NEW DELHI (AFP) - Shares in India's debt-laden Kingfisher Airlines plunged as much as five per cent on Wednesday after banks said they would start recalling loans worth US$1.5 billion (S$1.8 billion), pushing it closer to collapse.
Kingfisher, controlled by Indian liquor baron Vijay Mallya, slid five per cent - the maximum daily limit - before clawing back some losses to trade down 4.58 per cent at 10.62 rupees in early afternoon.
The fall came after the airline's creditor banks announced late on Tuesday they would begin recalling outstanding loans worth around US$1.5 billion that could pave the way for sale of Kingfisher assets held as collateral.
"We have decided to recall (initiating the recovery process) the loans given to Kingfisher Airlines," Shymal Acharya, a deputy managing director of state-run State Bank of India, which heads the consortium of bank lenders, said.
However, Acharya said after the meeting in Mumbai that the board of each bank that is owed money would decide individually how it seeks to recover its funds.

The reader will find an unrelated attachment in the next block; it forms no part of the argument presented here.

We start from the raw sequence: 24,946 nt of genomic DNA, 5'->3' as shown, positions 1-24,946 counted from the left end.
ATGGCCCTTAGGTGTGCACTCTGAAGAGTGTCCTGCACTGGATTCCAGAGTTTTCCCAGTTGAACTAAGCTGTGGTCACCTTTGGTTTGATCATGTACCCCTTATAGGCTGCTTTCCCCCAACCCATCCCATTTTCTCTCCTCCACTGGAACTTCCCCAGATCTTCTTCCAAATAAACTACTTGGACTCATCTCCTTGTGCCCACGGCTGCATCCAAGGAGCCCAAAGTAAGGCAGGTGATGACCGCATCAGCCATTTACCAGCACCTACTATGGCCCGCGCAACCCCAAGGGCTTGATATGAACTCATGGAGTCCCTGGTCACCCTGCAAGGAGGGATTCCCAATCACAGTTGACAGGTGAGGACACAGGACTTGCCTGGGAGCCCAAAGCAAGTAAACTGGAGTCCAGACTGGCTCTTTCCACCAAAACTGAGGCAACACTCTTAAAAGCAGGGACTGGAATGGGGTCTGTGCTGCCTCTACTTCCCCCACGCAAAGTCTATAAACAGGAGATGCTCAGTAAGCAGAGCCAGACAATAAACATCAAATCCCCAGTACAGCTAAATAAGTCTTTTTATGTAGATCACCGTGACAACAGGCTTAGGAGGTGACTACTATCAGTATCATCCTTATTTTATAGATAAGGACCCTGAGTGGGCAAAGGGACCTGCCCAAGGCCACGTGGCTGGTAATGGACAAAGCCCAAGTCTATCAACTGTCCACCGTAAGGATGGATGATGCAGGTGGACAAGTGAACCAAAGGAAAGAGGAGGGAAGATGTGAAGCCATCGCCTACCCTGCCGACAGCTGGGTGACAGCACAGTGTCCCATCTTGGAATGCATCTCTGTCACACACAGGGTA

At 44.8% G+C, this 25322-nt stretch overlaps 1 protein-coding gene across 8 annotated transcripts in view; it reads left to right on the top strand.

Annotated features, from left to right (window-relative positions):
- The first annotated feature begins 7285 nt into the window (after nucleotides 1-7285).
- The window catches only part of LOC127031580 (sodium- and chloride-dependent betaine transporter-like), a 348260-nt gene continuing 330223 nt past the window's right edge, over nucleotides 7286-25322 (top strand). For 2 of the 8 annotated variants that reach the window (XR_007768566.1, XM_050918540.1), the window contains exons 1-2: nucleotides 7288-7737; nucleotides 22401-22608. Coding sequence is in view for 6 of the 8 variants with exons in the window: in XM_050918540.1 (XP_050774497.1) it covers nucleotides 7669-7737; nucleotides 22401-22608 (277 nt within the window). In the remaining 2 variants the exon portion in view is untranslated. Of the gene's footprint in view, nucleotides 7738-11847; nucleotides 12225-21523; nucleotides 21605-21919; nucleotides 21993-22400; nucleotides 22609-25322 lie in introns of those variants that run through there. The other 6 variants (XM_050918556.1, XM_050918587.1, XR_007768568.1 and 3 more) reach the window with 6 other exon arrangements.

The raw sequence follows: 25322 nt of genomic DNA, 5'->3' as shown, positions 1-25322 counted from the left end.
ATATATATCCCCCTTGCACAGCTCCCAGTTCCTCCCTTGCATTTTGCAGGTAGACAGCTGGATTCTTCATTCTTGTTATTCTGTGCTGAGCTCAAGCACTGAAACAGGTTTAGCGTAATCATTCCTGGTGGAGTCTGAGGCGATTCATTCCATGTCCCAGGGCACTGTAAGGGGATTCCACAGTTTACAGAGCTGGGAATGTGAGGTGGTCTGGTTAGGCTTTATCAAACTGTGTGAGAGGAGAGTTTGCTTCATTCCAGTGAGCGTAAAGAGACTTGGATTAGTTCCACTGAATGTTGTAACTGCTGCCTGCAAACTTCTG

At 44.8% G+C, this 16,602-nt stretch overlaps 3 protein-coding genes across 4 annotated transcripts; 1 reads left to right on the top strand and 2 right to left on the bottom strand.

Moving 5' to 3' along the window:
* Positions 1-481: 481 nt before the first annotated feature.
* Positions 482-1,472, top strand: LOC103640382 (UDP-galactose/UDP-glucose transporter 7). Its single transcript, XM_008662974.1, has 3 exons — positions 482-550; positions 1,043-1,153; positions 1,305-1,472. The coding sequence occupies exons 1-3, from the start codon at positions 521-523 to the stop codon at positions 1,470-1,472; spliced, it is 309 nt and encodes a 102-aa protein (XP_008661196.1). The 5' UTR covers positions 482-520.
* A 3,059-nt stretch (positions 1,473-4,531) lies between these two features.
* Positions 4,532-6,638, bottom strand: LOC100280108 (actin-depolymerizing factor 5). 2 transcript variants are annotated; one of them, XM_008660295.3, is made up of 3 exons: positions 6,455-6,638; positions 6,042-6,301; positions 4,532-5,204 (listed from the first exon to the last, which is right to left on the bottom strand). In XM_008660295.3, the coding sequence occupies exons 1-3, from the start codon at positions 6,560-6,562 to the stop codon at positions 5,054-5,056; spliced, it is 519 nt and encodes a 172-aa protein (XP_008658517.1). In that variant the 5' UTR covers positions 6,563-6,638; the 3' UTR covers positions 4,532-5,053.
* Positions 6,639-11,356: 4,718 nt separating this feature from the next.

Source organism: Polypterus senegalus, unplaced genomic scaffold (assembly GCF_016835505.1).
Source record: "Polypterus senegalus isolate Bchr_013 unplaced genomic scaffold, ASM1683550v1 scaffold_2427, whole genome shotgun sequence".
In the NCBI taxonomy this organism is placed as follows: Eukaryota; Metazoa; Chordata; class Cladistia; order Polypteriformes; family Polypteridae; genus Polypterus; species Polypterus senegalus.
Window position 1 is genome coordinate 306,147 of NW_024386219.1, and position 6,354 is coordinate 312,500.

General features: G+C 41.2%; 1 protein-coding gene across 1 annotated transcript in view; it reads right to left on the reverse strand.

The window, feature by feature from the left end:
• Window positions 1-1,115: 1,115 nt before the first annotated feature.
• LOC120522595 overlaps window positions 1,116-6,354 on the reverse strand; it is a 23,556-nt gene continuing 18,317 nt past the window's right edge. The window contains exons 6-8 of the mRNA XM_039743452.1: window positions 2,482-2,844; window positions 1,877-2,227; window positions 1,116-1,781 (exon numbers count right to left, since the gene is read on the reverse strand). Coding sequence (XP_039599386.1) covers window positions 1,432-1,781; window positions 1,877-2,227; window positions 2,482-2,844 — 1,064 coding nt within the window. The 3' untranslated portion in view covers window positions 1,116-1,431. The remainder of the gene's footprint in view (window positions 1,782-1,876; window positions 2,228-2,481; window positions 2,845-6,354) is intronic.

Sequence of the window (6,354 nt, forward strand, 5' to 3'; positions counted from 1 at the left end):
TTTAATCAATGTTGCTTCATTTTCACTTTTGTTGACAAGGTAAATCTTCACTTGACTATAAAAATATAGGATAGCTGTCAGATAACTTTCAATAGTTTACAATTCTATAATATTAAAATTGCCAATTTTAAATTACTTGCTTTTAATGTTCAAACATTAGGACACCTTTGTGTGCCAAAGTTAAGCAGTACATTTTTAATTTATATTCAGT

A spokesman for Bangalore-based Kingfisher said on Wednesday he could not immediately comment on the banks' decision to start recovering the loans.
The carrier, whose planes have been grounded since October, has never made a profit since it began flying in 2005. It owes vast sums to banks, airports, fuel suppliers and its staff.
Kingfisher has a number of real estate assets that it put up as collateral against its loans, including its office in financial hub Mumbai.
It posted a net loss of 7.55 billion rupees in the three months to December.
"We had given them many chances to come back with a specific positive action plan about their restart plans. But they could not come up with any concrete action plan," Acharya told reporters.
"The consortium felt that having waited so long, there is no reason for us to give further time to the company," he added.